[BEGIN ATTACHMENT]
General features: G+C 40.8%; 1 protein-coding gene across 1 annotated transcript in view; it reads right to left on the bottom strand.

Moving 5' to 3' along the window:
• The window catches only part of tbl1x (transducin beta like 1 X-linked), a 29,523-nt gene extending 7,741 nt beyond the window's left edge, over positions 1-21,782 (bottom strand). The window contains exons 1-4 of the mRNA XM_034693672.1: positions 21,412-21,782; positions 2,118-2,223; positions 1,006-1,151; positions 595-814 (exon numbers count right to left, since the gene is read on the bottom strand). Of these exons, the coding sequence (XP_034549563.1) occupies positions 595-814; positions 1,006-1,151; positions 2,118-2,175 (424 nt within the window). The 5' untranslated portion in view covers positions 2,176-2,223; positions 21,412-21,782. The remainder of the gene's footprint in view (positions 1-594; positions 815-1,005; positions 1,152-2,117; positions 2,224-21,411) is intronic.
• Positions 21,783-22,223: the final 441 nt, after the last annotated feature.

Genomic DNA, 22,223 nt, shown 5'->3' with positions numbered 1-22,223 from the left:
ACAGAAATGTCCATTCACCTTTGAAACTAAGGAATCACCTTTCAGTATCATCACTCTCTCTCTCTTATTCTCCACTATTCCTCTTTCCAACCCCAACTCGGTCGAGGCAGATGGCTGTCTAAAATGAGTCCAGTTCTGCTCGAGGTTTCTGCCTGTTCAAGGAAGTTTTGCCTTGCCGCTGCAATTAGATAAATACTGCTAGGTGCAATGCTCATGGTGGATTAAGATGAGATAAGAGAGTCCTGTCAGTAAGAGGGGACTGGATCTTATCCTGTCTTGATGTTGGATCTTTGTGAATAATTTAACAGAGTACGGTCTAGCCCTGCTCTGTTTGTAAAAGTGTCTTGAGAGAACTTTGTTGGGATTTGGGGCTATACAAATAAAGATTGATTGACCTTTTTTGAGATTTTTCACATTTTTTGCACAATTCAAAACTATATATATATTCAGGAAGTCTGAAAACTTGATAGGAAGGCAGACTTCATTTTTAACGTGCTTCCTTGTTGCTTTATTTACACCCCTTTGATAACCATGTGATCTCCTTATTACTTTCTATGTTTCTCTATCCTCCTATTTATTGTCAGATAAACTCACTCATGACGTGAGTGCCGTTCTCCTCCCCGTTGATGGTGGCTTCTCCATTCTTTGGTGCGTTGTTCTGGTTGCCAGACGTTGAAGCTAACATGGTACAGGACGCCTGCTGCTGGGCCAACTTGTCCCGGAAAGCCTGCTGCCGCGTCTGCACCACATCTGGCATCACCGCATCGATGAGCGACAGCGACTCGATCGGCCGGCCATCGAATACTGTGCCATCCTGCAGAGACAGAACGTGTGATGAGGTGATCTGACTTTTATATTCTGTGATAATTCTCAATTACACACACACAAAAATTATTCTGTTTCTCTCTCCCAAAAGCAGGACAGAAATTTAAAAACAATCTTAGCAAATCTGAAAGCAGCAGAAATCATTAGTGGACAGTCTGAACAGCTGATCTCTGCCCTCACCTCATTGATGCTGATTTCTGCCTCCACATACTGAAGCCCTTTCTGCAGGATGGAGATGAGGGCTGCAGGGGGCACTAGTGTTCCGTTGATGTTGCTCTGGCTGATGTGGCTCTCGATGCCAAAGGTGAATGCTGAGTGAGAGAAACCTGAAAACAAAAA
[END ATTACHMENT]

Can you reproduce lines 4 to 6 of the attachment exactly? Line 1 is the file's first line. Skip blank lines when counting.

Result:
• Positions 21,783-22,223: the final 441 nt, after the last annotated feature.

Genomic DNA, 22,223 nt, shown 5'->3' with positions numbered 1-22,223 from the left:
ACAGAAATGTCCATTCACCTTTGAAACTAAGGAATCACCTTTCAGTATCATCACTCTCTCTCTCTTATTCTCCACTATTCCTCTTTCCAACCCCAACTCGGTCGAGGCAGATGGCTGTCTAAAATGAGTCCAGTTCTGCTCGAGGTTTCTGCCTGTTCAAGGAAGTTTTGCCTTGCCGCTGCAATTAGATAAATACTGCTAGGTGCAATGCTCATGGTGGATTAAGATGAGATAAGAGAGTCCTGTCAGTAAGAGGGGACTGGATCTTATCCTGTCTTGATGTTGGATCTTTGTGAATAATTTAACAGAGTACGGTCTAGCCCTGCTCTGTTTGTAAAAGTGTCTTGAGAGAACTTTGTTGGGATTTGGGGCTATACAAATAAAGATTGATTGACCTTTTTTGAGATTTTTCACATTTTTTGCACAATTCAAAACTATATATATATTCAGGAAGTCTGAAAACTTGATAGGAAGGCAGACTTCATTTTTAACGTGCTTCCTTGTTGCTTTATTTACACCCCTTTGATAACCATGTGATCTCCTTATTACTTTCTATGTTTCTCTATCCTCCTATTTATTGTCAGATAAACTCACTCATGACGTGAGTGCCGTTCTCCTCCCCGTTGATGGTGGCTTCTCCATTCTTTGGTGCGTTGTTCTGGTTGCCAGACGTTGAAGCTAACATGGTACAGGACGCCTGCTGCTGGGCCAACTTGTCCCGGAAAGCCTGCTGCCGCGTCTGCACCACATCTGGCATCACCGCATCGATGAGCGACAGCGACTCGATCGGCCGGCCATCGAATACTGTGCCATCCTGCAGAGACAGAACGTGTGATGAGGTGATCTGACTTTTATATTCTGTGATAATTCTCAATTACACACACACAAAAATTATTCTGTTTCTCTCTCCCAAAAGCAGGACAGAAATTTAAAAACAATCTTAGCAAATCTGAAAGCAGCAGAAATCATTAGTGGACAGTCTGAACAGCTGATCTCTGCCCTCACCTCATTGATGCTGATTTCTGCCTCCACATACTGAAGCCCTTTCTGCAGGATGGAGATGAGGGCTGCAGGGGGCACTAGTGTTCCGTTGATGTTGCTCTGGCTGATGTGGCTCTCGATGCCAAAGGTGAATGCTGAGTGAGAGAAACCTGAAAACAAAAA